**Cross-posted from The Huffington Post**
By Ellis Richard
As a life-long Westerner, and former National Park Service ranger, I’ve spent a lot of time in and around some of America’s most treasured places. I dedicated my career to protecting these parks.
The future of our national parks, and all of the great open spaces of the west is important to me. These powerful American landscapes helped shape our national character, and defined a way of life, and a life style so many of us value. In many ways, these places define America and give meaning and vision to our lives.
With those concerns in mind, this week I took our cause of balanced oil and gas leasing to the Hill and joined the National Parks Conservation Association to brief Congressional offices about our work and the threat fracking and drilling poses to America’s national parks.
I was heartened by what I saw. Staff from more than 30 offices attended to learn about the need to place oil and gas drilling on equal ground with the future of our parks. In fact, it was standing-room-only. This kind of dialogue and interest is progress.
I have been blessed with the opportunity to work and live in communities across the West, from the Grand Tetons in Wyoming, to the Grand Canyon in Arizona, to Dinosaur National Monument in Colorado. It was good to share some of those experiences and see folks paying attention to the need for smarter approach to energy development.
I told those in attendance that we can do this by allowing responsible drilling in the appropriate places, while protecting those treasured landscapes that are part of the American heritage, and an important driver in so many of our local economies.
Energy development and conservation on our public lands is not a zero sum game. There’s a right way and a wrong way to do things. We can achieve balance. For instance, past administrations have protected an acre of public lands for every land leased to oil and gas development. We can achieve that kind of balance if we put our minds to it.
The Obama administration should be planning ahead to allow for drilling in places where it won’t threaten our cultural and natural treasures. But instead, drilling is encroaching on national parks and monuments, including, near Mesa Verde National Park, Dinosaur National Monument, Chaco Canyon National Historic Park, and Pinnacles National Park. This past spring, federal officials in the Colorado office of the Bureau of Land Management wanted to allow drilling rigs right next the visitor center at Dinosaur National Monument.
Just this week, a new poll showed a bipartisan majority of Western voters are more interested in preserving land for recreation and the enjoyment of future generations than in using them for oil and gas drilling. It’s clear from this poll that people living in the west believe that oil and gas production can be done on public lands while also preserving the values of those iconic landscapes we’ve put aside as national parks.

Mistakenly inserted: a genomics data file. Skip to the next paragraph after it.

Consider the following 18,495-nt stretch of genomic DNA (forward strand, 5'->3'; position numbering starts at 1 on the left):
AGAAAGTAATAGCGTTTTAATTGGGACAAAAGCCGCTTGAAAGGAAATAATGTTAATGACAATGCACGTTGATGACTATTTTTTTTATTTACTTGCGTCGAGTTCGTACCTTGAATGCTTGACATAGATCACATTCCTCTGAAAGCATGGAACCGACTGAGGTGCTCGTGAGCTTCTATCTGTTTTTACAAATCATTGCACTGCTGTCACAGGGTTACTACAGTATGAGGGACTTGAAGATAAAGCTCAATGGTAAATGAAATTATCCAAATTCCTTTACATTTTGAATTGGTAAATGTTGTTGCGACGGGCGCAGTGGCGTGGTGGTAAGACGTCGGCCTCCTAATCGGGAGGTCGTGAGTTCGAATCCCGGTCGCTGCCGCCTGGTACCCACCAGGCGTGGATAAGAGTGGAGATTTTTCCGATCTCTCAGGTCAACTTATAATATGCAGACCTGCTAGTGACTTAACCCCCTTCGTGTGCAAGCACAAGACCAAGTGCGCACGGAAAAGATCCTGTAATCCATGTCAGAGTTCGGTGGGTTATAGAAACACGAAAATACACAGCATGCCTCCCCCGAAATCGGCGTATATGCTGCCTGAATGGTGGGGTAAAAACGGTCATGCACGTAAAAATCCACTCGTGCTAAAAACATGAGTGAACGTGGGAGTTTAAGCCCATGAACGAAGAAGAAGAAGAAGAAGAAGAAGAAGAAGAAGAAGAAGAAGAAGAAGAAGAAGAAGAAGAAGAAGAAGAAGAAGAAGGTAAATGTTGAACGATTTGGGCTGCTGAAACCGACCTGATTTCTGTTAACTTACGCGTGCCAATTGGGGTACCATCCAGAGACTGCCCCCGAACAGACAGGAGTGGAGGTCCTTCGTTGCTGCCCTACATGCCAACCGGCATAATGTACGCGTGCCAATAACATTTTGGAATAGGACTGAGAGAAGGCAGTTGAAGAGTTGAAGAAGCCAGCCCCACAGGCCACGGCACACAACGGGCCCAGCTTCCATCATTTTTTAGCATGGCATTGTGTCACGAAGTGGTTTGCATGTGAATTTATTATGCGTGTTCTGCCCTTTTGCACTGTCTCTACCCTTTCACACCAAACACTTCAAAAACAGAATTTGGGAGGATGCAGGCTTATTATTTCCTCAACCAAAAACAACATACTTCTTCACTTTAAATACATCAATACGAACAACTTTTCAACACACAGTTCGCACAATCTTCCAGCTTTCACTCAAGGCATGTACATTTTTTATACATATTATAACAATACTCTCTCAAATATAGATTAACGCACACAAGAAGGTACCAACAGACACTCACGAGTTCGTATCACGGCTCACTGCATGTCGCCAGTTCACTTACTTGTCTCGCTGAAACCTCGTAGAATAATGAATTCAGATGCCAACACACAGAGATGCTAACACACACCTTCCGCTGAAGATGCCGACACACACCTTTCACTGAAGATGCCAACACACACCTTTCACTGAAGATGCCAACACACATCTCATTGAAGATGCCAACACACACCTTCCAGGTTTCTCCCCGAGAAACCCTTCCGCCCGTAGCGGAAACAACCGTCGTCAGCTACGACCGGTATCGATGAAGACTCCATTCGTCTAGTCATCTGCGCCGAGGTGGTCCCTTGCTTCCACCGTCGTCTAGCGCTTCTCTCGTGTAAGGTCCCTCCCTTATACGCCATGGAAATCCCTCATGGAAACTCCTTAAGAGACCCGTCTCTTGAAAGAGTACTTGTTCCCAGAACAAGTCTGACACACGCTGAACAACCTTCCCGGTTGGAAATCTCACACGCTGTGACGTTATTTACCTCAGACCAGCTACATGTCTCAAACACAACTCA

What tourists want to see a drilling rig or take a whiff of gas in the air when they bring their families on vacation? National Parks drive local economies across the United States, especially in the West. National Parks generated $30.1 billion in economic activity each year. Visitors support local hotels, restaurants, stores and outfitters. Our great outdoors in the West also offer an unparalleled quality of life, which is why manufacturing and technological companies relocate there, providing job opportunities.
It’s a simple fact: our communities rely on national parks, and other open spaces to attract high-paying businesses, entrepreneurs and visitors to come to enjoy our world-class recreation resources just as much as we rely on energy development — done responsibly, in appropriate places. There are some places too special to drill.
Energy development on our public lands also provides economic benefits to our Western communities by creating jobs and providing American energy. I believe we can extract oil and gas responsibly from public lands and also provide the protection national parks need and deserve with a balanced approach to leasing.
My fellow rangers and I at Park Rangers for Our Lands believe we need to “look before we lease” our public lands to oil and gas development. If we take the time and do the work to plan ahead, we can stop problems before they start and protect the future of our parks.
We know some of these solutions will be hard to find, but that doesn’t mean we can just give up. We need the BLM and the National Park Service to work together to do the responsible planning needed to preserve the landscapes that can affect the values of the parks we have worked hard to set aside. If they will do the landscape level planning, we can safeguard those sensitive lands around the national park. It’s a balanced and reasonable alternative that extends protection to our parks while developing the energy resources our country needs.